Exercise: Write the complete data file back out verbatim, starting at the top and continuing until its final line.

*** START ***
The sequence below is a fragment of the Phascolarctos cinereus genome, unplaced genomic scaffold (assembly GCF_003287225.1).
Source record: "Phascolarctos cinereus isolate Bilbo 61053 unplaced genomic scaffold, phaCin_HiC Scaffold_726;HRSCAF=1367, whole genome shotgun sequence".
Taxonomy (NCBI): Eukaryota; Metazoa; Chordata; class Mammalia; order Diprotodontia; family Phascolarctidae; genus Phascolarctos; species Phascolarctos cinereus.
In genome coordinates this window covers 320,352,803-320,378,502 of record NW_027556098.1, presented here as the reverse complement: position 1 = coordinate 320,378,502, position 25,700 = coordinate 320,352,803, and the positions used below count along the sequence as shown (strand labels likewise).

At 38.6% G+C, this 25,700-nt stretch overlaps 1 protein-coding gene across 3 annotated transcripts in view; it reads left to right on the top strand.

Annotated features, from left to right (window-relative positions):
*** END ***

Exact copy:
The sequence below is a fragment of the Phascolarctos cinereus genome, unplaced genomic scaffold (assembly GCF_003287225.1).
Source record: "Phascolarctos cinereus isolate Bilbo 61053 unplaced genomic scaffold, phaCin_HiC Scaffold_726;HRSCAF=1367, whole genome shotgun sequence".
Taxonomy (NCBI): Eukaryota; Metazoa; Chordata; class Mammalia; order Diprotodontia; family Phascolarctidae; genus Phascolarctos; species Phascolarctos cinereus.
In genome coordinates this window covers 320,352,803-320,378,502 of record NW_027556098.1, presented here as the reverse complement: position 1 = coordinate 320,378,502, position 25,700 = coordinate 320,352,803, and the positions used below count along the sequence as shown (strand labels likewise).

At 38.6% G+C, this 25,700-nt stretch overlaps 1 protein-coding gene across 3 annotated transcripts in view; it reads left to right on the top strand.

Annotated features, from left to right (window-relative positions):